The legit business reason is that by raising their rates for anything they can get away with (where “get away with” includes both regulations, and what people will tolerate before they switch), they make more money. I would have thought that part would be obvious.

Most health insurance programs nowadays do have some sort of healthy lifestyle discount, where you get a checklist of things like regular checkups and a certain amount of exercise.

Well there you go. Insurance companies can add covid vaccinations to the healthy lifestyle discount list.

Since they don’t have any data yet, it might be premature though.

Well, it’s certainly premature right this moment, since most people can’t get vaccinated yet even if they want to.

The vaccines also have different levels of protection. Would you expect insurance companies to have different premiums for those who might get the Oxford vaccine over the Pfizer one? I could see insurance companies going the other way: not paying for the more expensive vaccines. Pfizer looks like ~$20/dose, Moderna ~$40/dose and Oxford is only ~$4/dose.

My Medicare advantage plan through Human does offer financial incentives for preventive care. It’s not much, but it’s things I’d do anyway for the most part. It’s like a $25 bump for my annual Medicare wellness check or an annual flu shot. I used to get $5 a month for every month I had more than a certain number of days that I met a step minimum when I linked my Garmin to their tracker.

I don’t remember how much the reward for a colonoscopy was, but if you weren’t getting one you sure wouldn’t do it for that. I don’t know if there’s a Covid vaccine reward yet, but it’s early for that to have made it through the bureaucracy.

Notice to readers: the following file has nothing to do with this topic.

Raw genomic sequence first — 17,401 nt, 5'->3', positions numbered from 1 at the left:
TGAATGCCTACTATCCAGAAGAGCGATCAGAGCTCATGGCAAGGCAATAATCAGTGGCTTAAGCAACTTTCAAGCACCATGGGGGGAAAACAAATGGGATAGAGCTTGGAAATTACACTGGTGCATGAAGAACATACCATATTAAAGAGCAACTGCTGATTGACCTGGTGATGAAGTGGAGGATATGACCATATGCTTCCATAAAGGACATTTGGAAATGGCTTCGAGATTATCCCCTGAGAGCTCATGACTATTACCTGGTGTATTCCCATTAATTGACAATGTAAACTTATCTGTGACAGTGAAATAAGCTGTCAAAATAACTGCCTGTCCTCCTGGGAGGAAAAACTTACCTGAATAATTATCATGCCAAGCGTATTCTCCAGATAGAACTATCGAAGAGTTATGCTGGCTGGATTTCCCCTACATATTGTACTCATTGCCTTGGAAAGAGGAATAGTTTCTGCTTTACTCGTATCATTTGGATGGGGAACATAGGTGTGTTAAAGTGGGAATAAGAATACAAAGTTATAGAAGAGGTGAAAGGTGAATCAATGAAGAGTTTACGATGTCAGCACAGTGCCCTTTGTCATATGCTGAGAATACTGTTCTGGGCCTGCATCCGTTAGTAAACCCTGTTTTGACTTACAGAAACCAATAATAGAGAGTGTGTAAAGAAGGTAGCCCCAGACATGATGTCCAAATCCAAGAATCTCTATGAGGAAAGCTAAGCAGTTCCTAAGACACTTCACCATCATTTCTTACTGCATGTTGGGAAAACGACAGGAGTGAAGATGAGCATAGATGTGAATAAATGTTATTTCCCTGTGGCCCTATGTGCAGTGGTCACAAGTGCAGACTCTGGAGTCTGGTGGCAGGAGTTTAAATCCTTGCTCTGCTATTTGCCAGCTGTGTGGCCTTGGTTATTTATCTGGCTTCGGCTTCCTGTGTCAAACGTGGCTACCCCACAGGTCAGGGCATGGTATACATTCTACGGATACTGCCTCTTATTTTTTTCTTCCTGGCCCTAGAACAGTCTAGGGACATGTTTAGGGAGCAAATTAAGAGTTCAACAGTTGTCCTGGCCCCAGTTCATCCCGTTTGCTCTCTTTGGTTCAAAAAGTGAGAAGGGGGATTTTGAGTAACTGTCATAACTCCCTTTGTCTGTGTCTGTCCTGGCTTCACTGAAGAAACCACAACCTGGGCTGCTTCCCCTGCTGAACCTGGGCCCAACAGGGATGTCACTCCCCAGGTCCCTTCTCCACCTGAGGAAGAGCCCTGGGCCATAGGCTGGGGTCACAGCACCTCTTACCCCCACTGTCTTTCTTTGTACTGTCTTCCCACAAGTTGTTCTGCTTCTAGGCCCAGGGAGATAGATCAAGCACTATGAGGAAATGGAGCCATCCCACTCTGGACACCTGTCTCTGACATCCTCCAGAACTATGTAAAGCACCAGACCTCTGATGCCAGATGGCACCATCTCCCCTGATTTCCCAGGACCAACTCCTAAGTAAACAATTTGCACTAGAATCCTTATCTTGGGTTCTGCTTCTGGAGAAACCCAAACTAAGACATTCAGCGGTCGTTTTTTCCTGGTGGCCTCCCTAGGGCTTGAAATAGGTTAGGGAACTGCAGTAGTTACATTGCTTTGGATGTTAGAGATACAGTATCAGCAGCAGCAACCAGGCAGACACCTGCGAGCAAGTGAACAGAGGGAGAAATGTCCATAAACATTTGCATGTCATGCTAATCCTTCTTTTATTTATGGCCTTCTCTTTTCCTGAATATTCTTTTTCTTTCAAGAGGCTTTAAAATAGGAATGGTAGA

That seems to be the case since ACA. Pre-ACA, the insurance company would do a census on everyone in your group (typically your workplace), average all the numbers and set the rate based on that. You would, in effect, be charged higher rates because some of your co-workers smoked or rock climbed or have chronic medical issues.
Then for a while rates were set based on gender and age and these days, at least for me, it’s based only on age.

Having said that, what they could do is offer a monetary incentive. For example, when you get the second dose, they’ll send you a check for $50 or $100. That would get a lot of people to go that otherwise wouldn’t get it or wouldn’t be in any particular hurry to do it. I’m guessing it wouldn’t be all that difficult for their actuaries to figure out how much they could send all their members and still come out ahead based on a very large percentage of those inoculated not catching it…especially if the government is footing the bill for the actual vaccine.

For a vast majority of insured people, whether through Medicare/Medicaid or workplace based plans, premiums aren’t set at the individual level.

As others have pointed out, health insurance companies do it by giving discounts, or direct cash, for doing healthy things. One company I worked for gave my $25 a month for hooking up my fitness tracker and making enough steps in a month. None of the other vaccinated diseases have had this high a death rate in my lifetime, so I’ve never seen any incentive for them, but I could see this being different.

The scary thing is that if you catch it and die the insurance company will pay out a lot less money than if you end up in the hospital for any length of time and/or have lifelong problems.